Review of changes in IP law in 2013
- Service: Intellectual Property (IP)
- Date: 20.03.2014
The most significant legal changes in 2013 affected regulation of intellectual property rights on the Internet.
The most publicized act was Federal Law No.187-FZ “On introducing amendments to certain legal acts of the Russian Federation on issues of protection of IP rights in information and telecommunications networks” dated July 02, 2013, unofficially entitled the “Antipiracy Law.”
The Law is aimed at strengthening protection of rightholders against infringement of their copyright to audiovisual products on the Internet and provides for the following:
- A simplified procedure for applying prejudicial measures and limiting access to movies illegally published on the Internet is implemented. The movie rightholders are now able to block web sites publishing audio and visual works without consent from their owners for up to 15 days prior to filing a claim with the court. In theory, it is possible to not just block certain pages containing pirated content, but the entire web site as well.
- Clarifications are given on competence of the courts resolving disputes over copyright-infringing movies. All cases pertaining to the blocking of web sites are subject to the exclusive jurisdiction of the Moscow City Court.
- A new concept of an “information intermediary” which includes owners of social networks and file sharing portals, and the boundaries of their liability are established. For example, information intermediaries will not be liable for the transmission of materials to the Internet, provided they:
- do not initiate such transmission and do not determine the recipient;
- do not change the materials;
- were unaware that the party initiating the transmission used the materials illegally.
Lawmakers also did not forget about holders of trademark rights. As a result of changes in the administrative legislation, the liability for production and sale of counterfeit goods has been substantially increased. The penalty imposed on legal entities for such infringement is now equal to the three times the cost of goods, and the pirated goods are subject to confiscation.
The most anticipated event of 2013 was the launching of the Court for Intellectual Property Rights (the ‘SIP’) which is the first court in Russia within the framework of commercial arbitration courts created specifically for resolving disputes pertaining to protection of IP rights. The Court’s competence includes resolving of disputes on:
- Challenging legislative acts affecting the applicant’s rights and interests pertaining to legal protection of intellectual property;
- Providing or ceasing legal protection for intellectual property and equivalent means of individualization.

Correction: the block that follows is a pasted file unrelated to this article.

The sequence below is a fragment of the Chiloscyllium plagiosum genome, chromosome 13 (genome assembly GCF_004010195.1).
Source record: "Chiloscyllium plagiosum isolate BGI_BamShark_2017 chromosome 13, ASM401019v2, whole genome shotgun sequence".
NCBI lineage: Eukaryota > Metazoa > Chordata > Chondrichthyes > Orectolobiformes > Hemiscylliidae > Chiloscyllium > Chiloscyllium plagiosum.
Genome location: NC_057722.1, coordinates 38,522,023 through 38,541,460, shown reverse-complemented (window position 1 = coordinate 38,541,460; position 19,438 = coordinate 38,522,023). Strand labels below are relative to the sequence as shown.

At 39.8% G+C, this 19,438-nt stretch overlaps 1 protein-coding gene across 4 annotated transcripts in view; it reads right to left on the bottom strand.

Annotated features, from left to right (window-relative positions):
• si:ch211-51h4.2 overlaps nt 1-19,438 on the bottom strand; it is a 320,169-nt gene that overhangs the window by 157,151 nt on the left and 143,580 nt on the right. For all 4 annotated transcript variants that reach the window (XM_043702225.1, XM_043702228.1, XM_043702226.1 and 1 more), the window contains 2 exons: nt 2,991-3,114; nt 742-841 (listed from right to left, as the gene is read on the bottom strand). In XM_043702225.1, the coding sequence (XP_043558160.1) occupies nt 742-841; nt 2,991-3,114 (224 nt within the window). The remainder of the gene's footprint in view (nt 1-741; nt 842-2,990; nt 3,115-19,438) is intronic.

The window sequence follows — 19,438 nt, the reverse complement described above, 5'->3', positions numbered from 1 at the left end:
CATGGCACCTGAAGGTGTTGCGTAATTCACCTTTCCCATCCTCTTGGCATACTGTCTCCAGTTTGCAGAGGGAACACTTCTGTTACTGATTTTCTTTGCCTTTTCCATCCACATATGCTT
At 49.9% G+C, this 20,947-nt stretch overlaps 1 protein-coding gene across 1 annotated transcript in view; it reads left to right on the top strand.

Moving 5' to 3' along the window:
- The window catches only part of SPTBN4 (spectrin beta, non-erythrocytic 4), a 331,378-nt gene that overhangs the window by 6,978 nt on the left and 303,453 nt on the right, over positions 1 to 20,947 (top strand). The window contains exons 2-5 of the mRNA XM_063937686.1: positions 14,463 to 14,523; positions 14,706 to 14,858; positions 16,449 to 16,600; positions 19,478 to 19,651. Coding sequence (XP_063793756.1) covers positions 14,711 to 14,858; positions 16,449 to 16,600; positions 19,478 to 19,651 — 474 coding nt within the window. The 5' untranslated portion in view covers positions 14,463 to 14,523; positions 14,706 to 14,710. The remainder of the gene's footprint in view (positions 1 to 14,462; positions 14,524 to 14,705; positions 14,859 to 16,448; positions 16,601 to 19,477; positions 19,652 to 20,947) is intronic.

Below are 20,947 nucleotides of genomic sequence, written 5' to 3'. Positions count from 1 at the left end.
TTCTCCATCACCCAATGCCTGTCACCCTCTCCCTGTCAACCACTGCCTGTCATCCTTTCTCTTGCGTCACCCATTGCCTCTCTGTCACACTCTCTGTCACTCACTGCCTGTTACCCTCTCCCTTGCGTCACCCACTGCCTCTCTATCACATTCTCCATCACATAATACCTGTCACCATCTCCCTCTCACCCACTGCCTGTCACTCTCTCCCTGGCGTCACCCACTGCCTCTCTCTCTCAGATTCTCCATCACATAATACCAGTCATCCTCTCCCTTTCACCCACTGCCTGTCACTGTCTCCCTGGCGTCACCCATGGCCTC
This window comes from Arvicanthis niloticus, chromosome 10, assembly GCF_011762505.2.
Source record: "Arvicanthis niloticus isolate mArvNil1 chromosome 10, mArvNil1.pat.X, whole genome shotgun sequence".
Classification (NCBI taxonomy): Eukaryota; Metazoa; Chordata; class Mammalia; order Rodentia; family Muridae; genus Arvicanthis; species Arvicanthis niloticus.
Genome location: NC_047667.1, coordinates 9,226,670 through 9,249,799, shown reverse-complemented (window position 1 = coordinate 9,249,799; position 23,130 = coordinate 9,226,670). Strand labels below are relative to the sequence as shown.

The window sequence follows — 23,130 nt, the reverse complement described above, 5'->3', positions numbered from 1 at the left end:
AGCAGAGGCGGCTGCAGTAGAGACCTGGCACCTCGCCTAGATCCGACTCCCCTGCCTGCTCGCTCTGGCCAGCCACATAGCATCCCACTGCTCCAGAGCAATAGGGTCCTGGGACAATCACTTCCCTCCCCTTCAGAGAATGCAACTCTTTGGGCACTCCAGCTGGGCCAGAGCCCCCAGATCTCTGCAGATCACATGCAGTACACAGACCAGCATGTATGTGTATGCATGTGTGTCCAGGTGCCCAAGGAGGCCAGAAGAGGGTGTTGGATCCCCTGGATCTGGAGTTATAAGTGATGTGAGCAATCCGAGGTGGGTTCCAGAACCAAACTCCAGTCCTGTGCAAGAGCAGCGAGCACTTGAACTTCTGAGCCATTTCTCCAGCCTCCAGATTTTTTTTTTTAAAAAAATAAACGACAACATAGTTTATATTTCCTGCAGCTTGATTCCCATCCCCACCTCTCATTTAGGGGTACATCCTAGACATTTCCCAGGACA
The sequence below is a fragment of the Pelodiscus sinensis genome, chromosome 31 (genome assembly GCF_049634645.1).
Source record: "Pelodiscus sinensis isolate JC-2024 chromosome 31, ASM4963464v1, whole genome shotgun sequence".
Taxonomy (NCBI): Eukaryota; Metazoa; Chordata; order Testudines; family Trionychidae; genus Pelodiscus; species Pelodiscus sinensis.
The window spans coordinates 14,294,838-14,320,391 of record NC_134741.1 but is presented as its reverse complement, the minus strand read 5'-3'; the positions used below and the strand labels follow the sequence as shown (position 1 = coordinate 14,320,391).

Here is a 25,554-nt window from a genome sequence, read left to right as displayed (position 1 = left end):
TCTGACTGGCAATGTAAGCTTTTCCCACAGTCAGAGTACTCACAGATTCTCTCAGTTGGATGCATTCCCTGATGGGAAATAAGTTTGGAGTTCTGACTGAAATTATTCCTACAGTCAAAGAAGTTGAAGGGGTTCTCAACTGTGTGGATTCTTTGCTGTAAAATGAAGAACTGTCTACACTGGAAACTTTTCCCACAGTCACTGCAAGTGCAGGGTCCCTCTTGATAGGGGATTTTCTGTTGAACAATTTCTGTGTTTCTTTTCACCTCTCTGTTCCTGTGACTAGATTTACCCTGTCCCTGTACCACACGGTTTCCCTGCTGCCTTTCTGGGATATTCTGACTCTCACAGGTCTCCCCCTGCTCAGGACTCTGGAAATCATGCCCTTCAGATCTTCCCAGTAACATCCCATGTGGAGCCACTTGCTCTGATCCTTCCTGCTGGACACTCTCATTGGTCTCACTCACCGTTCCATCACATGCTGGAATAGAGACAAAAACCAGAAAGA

The Court acting as a cassation instance also examines cases:
- Examined by the Court in capacity of the first instance court;
- On protection of intellectual property rights previously examined by courts of the first instance and appeal.
The court officially started working on July 3, 2013. Over 400 cases were examined by the Court in the capacity of a court of the first and cassation instances during the first 6 months and over 200 cases have been examined by the Court in 2014, which demonstrates a high level of activity among rightholders and the efficiency of the Court’s work.
Due to the forthcoming merger of the Supreme Commercial Arbitration Court and Supreme Court, the Court for Intellectual Property Rights will be excluded from the system of commercial arbitration courts and its competence will be extended.
Some law enforcement trends of 2013 favorable for rightholders should be highlighted. In 2013 the Supreme Courts of the Russian Federation adopted a number of crucial rulings specifying details and clarifying positions of legislators. Rulings of the Supreme Commercial Arbitration Court of the Russian Federation related to calculation of the compensation amount for illegal use of trademarks and copyright items appear to be of particular interest from the practical standpoint. By summing them up we may come to a conclusion that the courts have become less formal in determining the compensation amount and have been paying more attention to circumstances of a case.
Big changes are coming in 2014: there are plans to implement amendments to the Civil Code of the Russian Federation, including with respect to protection of copyright and related rights on the Internet; the Federal Intellectual Property Service will be reorganized and its competence will be extended; changes are expected in the competition laws pertaining to the use of intellectual property.
The lawmakers’ attention to the protection of IP rights demonstrates the importance for the time being and gives us hope that the Russian legislation will continue developing this year.